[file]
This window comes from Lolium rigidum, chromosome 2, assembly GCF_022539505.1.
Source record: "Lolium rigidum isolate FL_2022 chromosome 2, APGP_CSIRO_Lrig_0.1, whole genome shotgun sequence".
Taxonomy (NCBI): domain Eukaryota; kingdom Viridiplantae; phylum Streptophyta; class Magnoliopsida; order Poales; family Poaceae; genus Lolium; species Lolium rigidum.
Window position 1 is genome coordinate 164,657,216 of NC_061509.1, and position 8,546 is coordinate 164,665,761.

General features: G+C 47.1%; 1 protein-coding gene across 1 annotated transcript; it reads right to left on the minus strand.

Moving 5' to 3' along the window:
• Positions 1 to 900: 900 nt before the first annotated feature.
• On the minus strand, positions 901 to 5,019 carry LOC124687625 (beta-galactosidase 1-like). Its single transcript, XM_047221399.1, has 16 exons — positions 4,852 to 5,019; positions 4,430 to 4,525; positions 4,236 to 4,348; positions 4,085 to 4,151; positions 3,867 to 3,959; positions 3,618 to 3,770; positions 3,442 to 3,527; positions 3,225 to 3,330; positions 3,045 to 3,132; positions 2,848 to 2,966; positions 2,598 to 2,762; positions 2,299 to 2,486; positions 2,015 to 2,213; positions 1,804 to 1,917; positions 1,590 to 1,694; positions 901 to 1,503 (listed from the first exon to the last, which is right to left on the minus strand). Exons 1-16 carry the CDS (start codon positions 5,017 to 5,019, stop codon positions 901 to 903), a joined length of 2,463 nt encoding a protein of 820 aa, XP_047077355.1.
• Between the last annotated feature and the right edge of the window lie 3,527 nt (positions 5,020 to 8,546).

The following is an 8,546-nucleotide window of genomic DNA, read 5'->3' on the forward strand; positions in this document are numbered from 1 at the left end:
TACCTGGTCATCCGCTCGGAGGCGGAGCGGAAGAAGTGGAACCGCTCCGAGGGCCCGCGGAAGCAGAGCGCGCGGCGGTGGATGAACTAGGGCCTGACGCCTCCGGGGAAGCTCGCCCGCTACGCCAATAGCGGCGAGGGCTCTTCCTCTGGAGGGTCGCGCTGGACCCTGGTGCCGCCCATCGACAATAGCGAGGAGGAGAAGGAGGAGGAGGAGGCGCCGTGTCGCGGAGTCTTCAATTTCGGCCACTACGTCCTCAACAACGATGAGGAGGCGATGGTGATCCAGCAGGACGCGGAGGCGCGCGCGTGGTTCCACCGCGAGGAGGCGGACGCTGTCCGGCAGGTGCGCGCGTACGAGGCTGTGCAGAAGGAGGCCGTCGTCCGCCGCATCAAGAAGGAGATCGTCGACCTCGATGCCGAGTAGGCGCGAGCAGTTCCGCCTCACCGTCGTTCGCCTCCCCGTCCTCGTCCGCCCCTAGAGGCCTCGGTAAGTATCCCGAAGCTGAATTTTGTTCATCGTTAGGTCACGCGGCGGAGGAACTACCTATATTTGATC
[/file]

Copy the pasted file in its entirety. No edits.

This window comes from Lolium rigidum, chromosome 2, assembly GCF_022539505.1.
Source record: "Lolium rigidum isolate FL_2022 chromosome 2, APGP_CSIRO_Lrig_0.1, whole genome shotgun sequence".
Taxonomy (NCBI): domain Eukaryota; kingdom Viridiplantae; phylum Streptophyta; class Magnoliopsida; order Poales; family Poaceae; genus Lolium; species Lolium rigidum.
Window position 1 is genome coordinate 164,657,216 of NC_061509.1, and position 8,546 is coordinate 164,665,761.

General features: G+C 47.1%; 1 protein-coding gene across 1 annotated transcript; it reads right to left on the minus strand.

Moving 5' to 3' along the window:
• Positions 1 to 900: 900 nt before the first annotated feature.
• On the minus strand, positions 901 to 5,019 carry LOC124687625 (beta-galactosidase 1-like). Its single transcript, XM_047221399.1, has 16 exons — positions 4,852 to 5,019; positions 4,430 to 4,525; positions 4,236 to 4,348; positions 4,085 to 4,151; positions 3,867 to 3,959; positions 3,618 to 3,770; positions 3,442 to 3,527; positions 3,225 to 3,330; positions 3,045 to 3,132; positions 2,848 to 2,966; positions 2,598 to 2,762; positions 2,299 to 2,486; positions 2,015 to 2,213; positions 1,804 to 1,917; positions 1,590 to 1,694; positions 901 to 1,503 (listed from the first exon to the last, which is right to left on the minus strand). Exons 1-16 carry the CDS (start codon positions 5,017 to 5,019, stop codon positions 901 to 903), a joined length of 2,463 nt encoding a protein of 820 aa, XP_047077355.1.
• Between the last annotated feature and the right edge of the window lie 3,527 nt (positions 5,020 to 8,546).

The following is an 8,546-nucleotide window of genomic DNA, read 5'->3' on the forward strand; positions in this document are numbered from 1 at the left end:
TACCTGGTCATCCGCTCGGAGGCGGAGCGGAAGAAGTGGAACCGCTCCGAGGGCCCGCGGAAGCAGAGCGCGCGGCGGTGGATGAACTAGGGCCTGACGCCTCCGGGGAAGCTCGCCCGCTACGCCAATAGCGGCGAGGGCTCTTCCTCTGGAGGGTCGCGCTGGACCCTGGTGCCGCCCATCGACAATAGCGAGGAGGAGAAGGAGGAGGAGGAGGCGCCGTGTCGCGGAGTCTTCAATTTCGGCCACTACGTCCTCAACAACGATGAGGAGGCGATGGTGATCCAGCAGGACGCGGAGGCGCGCGCGTGGTTCCACCGCGAGGAGGCGGACGCTGTCCGGCAGGTGCGCGCGTACGAGGCTGTGCAGAAGGAGGCCGTCGTCCGCCGCATCAAGAAGGAGATCGTCGACCTCGATGCCGAGTAGGCGCGAGCAGTTCCGCCTCACCGTCGTTCGCCTCCCCGTCCTCGTCCGCCCCTAGAGGCCTCGGTAAGTATCCCGAAGCTGAATTTTGTTCATCGTTAGGTCACGCGGCGGAGGAACTACCTATATTTGATC